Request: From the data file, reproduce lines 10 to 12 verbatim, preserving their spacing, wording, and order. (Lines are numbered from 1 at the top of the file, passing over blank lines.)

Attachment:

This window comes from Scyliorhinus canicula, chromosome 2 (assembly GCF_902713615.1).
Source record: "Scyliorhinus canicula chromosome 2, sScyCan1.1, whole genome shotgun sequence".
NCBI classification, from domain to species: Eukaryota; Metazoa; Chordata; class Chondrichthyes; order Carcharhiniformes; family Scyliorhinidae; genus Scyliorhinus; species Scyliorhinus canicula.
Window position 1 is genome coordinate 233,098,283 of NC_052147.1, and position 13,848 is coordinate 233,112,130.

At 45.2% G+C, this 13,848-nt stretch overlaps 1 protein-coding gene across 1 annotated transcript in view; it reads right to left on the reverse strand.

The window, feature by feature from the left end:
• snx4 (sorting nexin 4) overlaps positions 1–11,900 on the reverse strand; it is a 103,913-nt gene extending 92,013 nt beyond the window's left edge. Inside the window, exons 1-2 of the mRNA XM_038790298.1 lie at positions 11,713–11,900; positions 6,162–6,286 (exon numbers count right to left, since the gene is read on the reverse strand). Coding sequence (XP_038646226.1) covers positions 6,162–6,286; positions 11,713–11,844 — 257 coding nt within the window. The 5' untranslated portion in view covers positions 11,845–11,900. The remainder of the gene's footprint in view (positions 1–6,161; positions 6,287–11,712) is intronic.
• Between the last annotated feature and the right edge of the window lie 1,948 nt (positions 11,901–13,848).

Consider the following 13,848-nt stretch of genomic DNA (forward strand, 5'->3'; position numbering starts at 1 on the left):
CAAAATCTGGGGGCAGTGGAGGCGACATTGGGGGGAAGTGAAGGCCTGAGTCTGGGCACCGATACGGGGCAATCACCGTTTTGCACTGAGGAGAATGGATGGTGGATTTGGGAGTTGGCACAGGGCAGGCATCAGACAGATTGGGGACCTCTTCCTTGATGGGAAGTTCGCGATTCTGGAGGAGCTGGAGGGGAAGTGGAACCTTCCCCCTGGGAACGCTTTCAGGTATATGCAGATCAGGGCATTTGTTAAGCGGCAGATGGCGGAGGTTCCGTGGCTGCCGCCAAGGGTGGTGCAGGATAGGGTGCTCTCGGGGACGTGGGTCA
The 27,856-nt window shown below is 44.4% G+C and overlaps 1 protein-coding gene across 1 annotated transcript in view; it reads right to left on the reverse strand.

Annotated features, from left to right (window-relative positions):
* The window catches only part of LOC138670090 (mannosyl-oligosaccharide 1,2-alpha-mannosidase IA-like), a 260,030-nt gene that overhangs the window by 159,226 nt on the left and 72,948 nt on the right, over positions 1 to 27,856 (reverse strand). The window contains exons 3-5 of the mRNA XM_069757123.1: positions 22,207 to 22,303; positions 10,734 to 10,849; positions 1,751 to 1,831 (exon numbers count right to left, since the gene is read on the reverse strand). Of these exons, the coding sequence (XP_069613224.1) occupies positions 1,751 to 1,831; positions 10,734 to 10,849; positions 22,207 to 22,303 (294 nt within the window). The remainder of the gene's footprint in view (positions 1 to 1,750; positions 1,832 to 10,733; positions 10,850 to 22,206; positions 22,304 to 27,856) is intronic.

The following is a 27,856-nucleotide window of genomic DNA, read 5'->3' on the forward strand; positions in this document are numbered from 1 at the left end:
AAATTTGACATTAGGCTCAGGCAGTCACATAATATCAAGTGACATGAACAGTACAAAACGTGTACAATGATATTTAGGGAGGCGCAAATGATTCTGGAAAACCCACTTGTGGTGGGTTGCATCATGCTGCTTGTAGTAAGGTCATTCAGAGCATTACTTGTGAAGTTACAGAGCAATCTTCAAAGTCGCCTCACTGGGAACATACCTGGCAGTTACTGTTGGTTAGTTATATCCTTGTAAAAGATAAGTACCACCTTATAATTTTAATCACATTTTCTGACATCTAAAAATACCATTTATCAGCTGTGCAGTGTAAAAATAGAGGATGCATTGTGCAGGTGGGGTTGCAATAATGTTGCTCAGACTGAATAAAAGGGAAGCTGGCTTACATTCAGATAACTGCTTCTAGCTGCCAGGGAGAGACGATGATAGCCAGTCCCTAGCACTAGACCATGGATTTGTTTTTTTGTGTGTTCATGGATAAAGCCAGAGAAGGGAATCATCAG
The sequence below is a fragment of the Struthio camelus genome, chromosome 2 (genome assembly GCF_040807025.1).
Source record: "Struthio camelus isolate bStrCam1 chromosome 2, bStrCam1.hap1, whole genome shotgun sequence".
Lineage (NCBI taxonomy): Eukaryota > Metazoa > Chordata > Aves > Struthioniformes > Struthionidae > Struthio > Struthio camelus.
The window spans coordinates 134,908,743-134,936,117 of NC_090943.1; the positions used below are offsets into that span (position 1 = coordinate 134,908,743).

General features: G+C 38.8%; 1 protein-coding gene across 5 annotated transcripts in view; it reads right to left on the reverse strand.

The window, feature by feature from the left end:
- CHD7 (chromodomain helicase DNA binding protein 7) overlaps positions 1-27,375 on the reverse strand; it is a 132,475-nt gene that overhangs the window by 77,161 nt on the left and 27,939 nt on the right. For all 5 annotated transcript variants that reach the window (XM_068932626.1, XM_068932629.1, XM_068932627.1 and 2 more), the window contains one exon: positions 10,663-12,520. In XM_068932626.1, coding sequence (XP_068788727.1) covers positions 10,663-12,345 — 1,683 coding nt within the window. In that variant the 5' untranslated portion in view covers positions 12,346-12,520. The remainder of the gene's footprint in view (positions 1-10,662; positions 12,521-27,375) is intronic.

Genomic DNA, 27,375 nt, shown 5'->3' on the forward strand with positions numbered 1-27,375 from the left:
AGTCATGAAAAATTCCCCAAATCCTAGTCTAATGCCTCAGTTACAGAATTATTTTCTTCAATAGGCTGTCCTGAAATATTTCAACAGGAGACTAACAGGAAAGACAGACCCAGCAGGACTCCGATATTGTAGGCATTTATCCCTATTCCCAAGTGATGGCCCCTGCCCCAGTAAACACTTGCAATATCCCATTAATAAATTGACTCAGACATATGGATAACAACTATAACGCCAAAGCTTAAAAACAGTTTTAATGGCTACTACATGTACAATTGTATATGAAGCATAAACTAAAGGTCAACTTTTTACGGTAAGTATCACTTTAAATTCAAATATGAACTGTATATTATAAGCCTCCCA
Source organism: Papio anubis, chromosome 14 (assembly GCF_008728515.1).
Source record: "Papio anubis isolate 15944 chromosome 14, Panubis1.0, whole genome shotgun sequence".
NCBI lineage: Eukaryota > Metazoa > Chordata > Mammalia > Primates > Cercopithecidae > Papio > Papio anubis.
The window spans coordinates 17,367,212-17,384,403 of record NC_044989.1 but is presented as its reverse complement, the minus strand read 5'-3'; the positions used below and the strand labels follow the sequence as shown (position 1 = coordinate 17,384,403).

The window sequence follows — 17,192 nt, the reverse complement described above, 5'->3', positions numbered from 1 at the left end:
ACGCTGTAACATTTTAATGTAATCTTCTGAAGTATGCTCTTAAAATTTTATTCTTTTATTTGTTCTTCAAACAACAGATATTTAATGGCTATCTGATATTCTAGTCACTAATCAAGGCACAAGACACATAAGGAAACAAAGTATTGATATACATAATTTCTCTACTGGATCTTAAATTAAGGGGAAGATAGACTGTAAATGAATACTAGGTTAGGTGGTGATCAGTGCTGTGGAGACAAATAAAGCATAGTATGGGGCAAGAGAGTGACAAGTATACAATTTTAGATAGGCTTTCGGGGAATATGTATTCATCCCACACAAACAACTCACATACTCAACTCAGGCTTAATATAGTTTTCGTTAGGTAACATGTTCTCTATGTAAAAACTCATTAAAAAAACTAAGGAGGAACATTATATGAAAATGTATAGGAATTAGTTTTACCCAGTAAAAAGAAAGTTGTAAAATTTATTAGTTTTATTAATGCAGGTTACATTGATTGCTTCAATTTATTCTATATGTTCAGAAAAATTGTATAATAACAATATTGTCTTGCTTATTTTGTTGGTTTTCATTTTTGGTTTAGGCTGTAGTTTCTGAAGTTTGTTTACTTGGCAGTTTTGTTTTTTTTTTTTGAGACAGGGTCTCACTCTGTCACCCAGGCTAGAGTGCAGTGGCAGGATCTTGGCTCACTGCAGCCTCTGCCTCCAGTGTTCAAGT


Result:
CAAAATCTGGGGGCAGTGGAGGCGACATTGGGGGGAAGTGAAGGCCTGAGTCTGGGCACCGATACGGGGCAATCACCGTTTTGCACTGAGGAGAATGGATGGTGGATTTGGGAGTTGGCACAGGGCAGGCATCAGACAGATTGGGGACCTCTTCCTTGATGGGAAGTTCGCGATTCTGGAGGAGCTGGAGGGGAAGTGGAACCTTCCCCCTGGGAACGCTTTCAGGTATATGCAGATCAGGGCATTTGTTAAGCGGCAGATGGCGGAGGTTCCGTGGCTGCCGCCAAGGGTGGTGCAGGATAGGGTGCTCTCGGGGACGTGGGTCA
The 27,856-nt window shown below is 44.4% G+C and overlaps 1 protein-coding gene across 1 annotated transcript in view; it reads right to left on the reverse strand.

Annotated features, from left to right (window-relative positions):